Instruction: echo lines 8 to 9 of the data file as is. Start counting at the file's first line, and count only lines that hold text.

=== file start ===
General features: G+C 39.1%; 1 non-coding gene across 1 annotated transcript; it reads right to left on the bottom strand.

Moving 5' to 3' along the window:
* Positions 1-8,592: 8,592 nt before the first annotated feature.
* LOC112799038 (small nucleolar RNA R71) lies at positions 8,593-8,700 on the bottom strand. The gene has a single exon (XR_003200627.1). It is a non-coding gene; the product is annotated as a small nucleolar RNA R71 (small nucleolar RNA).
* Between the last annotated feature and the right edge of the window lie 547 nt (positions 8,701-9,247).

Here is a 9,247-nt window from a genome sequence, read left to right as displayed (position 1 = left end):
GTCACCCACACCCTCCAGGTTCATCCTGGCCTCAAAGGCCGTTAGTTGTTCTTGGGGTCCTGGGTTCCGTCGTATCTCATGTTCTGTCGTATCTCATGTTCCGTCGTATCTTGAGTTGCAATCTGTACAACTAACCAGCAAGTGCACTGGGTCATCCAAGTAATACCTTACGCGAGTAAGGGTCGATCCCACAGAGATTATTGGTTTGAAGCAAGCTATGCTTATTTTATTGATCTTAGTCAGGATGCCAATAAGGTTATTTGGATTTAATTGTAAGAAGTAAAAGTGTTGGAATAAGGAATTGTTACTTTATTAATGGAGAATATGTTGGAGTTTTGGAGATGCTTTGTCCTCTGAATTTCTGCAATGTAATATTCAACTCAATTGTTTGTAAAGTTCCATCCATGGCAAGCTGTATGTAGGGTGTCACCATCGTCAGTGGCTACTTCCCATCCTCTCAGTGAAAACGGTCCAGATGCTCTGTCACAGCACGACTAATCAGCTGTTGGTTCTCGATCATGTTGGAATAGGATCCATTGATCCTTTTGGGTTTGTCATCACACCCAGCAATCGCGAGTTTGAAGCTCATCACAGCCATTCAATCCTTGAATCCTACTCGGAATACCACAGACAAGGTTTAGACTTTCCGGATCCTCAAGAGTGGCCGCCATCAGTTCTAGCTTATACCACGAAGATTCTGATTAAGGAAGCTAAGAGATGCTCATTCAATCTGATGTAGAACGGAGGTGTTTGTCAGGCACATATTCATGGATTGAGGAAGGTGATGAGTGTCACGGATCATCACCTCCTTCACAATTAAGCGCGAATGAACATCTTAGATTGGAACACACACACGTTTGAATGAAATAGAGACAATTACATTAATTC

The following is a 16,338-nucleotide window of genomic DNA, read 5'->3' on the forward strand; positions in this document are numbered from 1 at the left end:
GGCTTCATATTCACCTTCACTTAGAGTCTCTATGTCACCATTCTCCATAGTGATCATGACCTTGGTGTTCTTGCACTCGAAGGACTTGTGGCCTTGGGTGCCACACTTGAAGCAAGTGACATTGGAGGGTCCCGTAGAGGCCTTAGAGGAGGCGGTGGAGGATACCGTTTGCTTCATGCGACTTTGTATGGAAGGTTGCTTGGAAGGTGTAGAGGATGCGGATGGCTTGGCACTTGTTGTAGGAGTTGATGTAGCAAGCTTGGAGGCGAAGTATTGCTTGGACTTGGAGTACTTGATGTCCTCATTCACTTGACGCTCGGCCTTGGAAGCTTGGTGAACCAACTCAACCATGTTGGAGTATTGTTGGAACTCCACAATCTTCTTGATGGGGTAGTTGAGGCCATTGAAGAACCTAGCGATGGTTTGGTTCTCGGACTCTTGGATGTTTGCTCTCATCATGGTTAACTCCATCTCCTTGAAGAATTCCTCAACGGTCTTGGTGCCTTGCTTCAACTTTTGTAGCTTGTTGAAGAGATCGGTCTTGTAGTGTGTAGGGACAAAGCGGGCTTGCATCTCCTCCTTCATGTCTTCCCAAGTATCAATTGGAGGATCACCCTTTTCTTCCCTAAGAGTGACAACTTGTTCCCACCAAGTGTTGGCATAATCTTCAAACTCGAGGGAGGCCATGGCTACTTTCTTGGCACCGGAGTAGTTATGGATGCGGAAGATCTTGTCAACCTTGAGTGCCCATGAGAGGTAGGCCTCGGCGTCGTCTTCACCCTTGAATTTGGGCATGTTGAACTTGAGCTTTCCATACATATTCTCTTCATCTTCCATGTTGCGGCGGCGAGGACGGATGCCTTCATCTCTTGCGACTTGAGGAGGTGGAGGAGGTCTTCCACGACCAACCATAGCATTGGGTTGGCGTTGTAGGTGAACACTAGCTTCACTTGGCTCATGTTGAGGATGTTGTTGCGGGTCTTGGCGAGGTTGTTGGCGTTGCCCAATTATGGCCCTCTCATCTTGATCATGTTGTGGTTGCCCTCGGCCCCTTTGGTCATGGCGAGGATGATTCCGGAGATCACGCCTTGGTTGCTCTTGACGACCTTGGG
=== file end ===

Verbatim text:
The following is a 16,338-nucleotide window of genomic DNA, read 5'->3' on the forward strand; positions in this document are numbered from 1 at the left end:
GGCTTCATATTCACCTTCACTTAGAGTCTCTATGTCACCATTCTCCATAGTGATCATGACCTTGGTGTTCTTGCACTCGAAGGACTTGTGGCCTTGGGTGCCACACTTGAAGCAAGTGACATTGGAGGGTCCCGTAGAGGCCTTAGAGGAGGCGGTGGAGGATACCGTTTGCTTCATGCGACTTTGTATGGAAGGTTGCTTGGAAGGTGTAGAGGATGCGGATGGCTTGGCACTTGTTGTAGGAGTTGATGTAGCAAGCTTGGAGGCGAAGTATTGCTTGGACTTGGAGTACTTGATGTCCTCATTCACTTGACGCTCGGCCTTGGAAGCTTGGTGAACCAACTCAACCATGTTGGAGTATTGTTGGAACTCCACAATCTTCTTGATGGGGTAGTTGAGGCCATTGAAGAACCTAGCGATGGTTTGGTTCTCGGACTCTTGGATGTTTGCTCTCATCATGGTTAACTCCATCTCCTTGAAGAATTCCTCAACGGTCTTGGTGCCTTGCTTCAACTTTTGTAGCTTGTTGAAGAGATCGGTCTTGTAGTGTGTAGGGACAAAGCGGGCTTGCATCTCCTCCTTCATGTCTTCCCAAGTATCAATTGGAGGATCACCCTTTTCTTCCCTAAGAGTGACAACTTGTTCCCACCAAGTGTTGGCATAATCTTCAAACTCGAGGGAGGCCATGGCTACTTTCTTGGCACCGGAGTAGTTATGGATGCGGAAGATCTTGTCAACCTTGAGTGCCCATGAGAGGTAGGCCTCGGCGTCGTCTTCACCCTTGAATTTGGGCATGTTGAACTTGAGCTTTCCATACATATTCTCTTCATCTTCCATGTTGCGGCGGCGAGGACGGATGCCTTCATCTCTTGCGACTTGAGGAGGTGGAGGAGGTCTTCCACGACCAACCATAGCATTGGGTTGGCGTTGTAGGTGAACACTAGCTTCACTTGGCTCATGTTGAGGATGTTGTTGCGGGTCTTGGCGAGGTTGTTGGCGTTGCCCAATTATGGCCCTCTCATCTTGATCATGTTGTGGTTGCCCTCGGCCCCTTTGGTCATGGCGAGGATGATTCCGGAGATCACGCCTTGGTTGCTCTTGACGACCTTGGG